So maybe there’s more than meets the eye to the Jindal administration’s over-the-top denunciation of Southeast Louisiana Flood Protection Authority — East’s lawsuit against nearly 100 oil and gas companies over decades of catastrophic wetlands loss.
Perhaps all that vitriol isn’t only about Gov. Bobby Jindal’s ideology, the industry’s political stroke, the jobs, the trial lawyers and the levee authority’s structural independence or lack thereof. Maybe it’s also about the administration’s plans to target a different culprit, the U.S. Army Corps of Engineers.
Garret Graves, Jindal’s top coastal adviser and the point person in his fight against the levee authority lawsuit, has now all but confirmed that the state is seriously considering filing suit against the corps over much of the same environmental degradation.
During the latest of his public attacks against the suit during last week’s levee authority meeting, Graves, who chairs Louisiana’s Coastal Protection and Restoration Authority, decried the corps’ alleged contribution to wetland losses. Noting that the agency has missed numerous deadlines for congressionally required plans to mitigate the effects of its work in the New Orleans area, Graves suggested the corps is responsible for far more land loss than the oil and gas companies.
“Ultimately, if we can’t get the corps to do the right thing, we’re going to have to pivot to a stick approach,” he said.
Another hint that something else was up came earlier that morning when author John Barry, who was removed from the levee authority by Jindal for spearheading the lawsuit, spoke at a breakfast briefing sponsored by The Lens. Barry said that, before he and his fellow board members decided to sue the industry, he’d been asked to meet with Jimmy Faircloth, the governor’s former executive counsel and now the administration’s go-to private lawyer.
At first glance, the either/or approach is puzzling. Since just about everyone involved in coastal issues, Graves included, acknowledges that both industry and the corps have contributed to the harm, why not pursue both, have the courts officially allot responsibility and seek proportional remedies?
There are complications, though.
Legally, the suits could affect and possibly interfere with one another if, say, different courts issue conflicting rulings or damage determinations. Politically, going after the industry is dicey, particularly for a pro-business, pro-drilling, anti-regulation Republican with national aspirations, while targeting government is more palatable.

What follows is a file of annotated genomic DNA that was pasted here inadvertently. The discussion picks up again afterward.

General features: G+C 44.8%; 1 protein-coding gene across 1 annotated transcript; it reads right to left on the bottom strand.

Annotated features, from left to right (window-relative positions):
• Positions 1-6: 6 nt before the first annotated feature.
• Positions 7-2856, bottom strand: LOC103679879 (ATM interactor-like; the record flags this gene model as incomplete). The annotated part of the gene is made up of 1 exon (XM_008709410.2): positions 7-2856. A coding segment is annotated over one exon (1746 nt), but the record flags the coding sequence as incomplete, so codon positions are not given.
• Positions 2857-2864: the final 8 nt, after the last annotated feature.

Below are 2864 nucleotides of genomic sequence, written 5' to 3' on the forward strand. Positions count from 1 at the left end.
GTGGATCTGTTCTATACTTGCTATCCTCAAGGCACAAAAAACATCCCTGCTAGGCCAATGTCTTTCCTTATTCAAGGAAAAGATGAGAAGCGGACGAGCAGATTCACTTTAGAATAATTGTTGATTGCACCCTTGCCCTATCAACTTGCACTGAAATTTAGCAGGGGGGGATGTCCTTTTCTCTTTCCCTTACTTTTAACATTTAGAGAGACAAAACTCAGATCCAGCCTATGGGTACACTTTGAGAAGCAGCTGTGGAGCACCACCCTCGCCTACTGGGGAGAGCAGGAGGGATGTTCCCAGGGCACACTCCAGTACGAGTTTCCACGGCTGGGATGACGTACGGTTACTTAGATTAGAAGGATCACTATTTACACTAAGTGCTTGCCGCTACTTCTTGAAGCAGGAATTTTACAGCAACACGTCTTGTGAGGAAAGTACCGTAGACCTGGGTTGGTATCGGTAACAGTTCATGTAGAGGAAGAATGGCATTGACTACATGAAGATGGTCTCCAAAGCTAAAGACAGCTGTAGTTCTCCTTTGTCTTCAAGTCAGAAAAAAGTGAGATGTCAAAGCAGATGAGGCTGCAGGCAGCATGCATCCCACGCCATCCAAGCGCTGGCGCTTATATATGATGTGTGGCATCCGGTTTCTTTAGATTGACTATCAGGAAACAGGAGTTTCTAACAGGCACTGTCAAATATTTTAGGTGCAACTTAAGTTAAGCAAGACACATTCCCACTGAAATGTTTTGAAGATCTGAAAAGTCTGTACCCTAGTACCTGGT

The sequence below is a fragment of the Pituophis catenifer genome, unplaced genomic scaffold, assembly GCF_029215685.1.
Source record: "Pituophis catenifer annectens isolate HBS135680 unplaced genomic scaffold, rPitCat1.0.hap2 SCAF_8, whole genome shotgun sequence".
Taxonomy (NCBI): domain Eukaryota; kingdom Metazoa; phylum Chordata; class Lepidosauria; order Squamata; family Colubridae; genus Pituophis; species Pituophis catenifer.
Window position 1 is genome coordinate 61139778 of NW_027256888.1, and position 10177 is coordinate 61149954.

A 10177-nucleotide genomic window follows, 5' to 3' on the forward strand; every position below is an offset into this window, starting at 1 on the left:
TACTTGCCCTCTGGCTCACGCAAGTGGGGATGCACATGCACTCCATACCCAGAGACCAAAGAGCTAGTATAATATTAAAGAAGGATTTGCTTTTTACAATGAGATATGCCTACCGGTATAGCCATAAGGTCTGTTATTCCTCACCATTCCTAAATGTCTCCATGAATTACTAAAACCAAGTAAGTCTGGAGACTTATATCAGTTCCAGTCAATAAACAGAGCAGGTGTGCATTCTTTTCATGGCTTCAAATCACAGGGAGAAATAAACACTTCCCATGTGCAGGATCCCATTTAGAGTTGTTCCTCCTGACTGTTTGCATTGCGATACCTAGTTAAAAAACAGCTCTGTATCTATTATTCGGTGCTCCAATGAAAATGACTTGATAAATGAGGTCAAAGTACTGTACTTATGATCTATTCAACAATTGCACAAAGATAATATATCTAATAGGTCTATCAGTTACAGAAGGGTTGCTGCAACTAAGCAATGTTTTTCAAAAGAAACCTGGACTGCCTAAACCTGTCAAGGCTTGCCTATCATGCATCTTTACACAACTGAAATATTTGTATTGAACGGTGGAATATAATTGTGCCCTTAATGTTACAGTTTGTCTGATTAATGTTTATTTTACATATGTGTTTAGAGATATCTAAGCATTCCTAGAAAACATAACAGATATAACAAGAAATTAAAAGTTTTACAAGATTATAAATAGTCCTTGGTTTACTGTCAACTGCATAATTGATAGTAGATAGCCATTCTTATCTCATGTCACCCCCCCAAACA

But substituting one defendant for another is problematic too. It’s notoriously difficult to sue the corps, and any damages would fall on the taxpayers, not private companies that have profited handsomely from Louisiana’s natural resources and lax regulatory environment.
Still, it’s not hard to figure why the administration would avoid upsetting the state’s longstanding grand bargain with an industry that supports politicians and plays a vital economic role. The real question is whether it’s too late to stop it.
The political class in Baton Rouge has given the levee authority the cold shoulder, and Jindal has made no secret of his intent to ask the Legislature to invalidate the suit next spring. Reaction to the suit among lawmakers has ranged from hushed to loudly hostile.
The pushback has come from several conservative coastal parishes, Jefferson and Plaquemines, which have each filed a number of suits over alleged violations of specific oil and gas permits.
Public opinion is in play as well. In a statewide Southern Media & Opinion Research poll released last week, 50 percent said the initial levee authority suit against oil and gas should continue, while 36 percent favored dropping it. Support for the suit was strongest in the New Orleans area, not just in the Democratic congressional 2nd District but also in the Republican 1st District.
Industry leaders, like Jindal administration officials, clearly sense danger.
“Whether it is Legacy Lawsuits, the BP claims, the SLFPAE suit or now these ridiculous claims by Plaquemines and Jefferson Parish, the idea remains the same: Drain as much money from the oil and gas industry as possible,” Louisiana Oil & Gas Association President Don Briggs recently wrote.
They’ve got reason to worry. If the grand bargain finally comes up for renegotiation, it’s hard to imagine the industry could win such favorable terms.
Stephanie Grace can be contacted at firstname.lastname@example.org.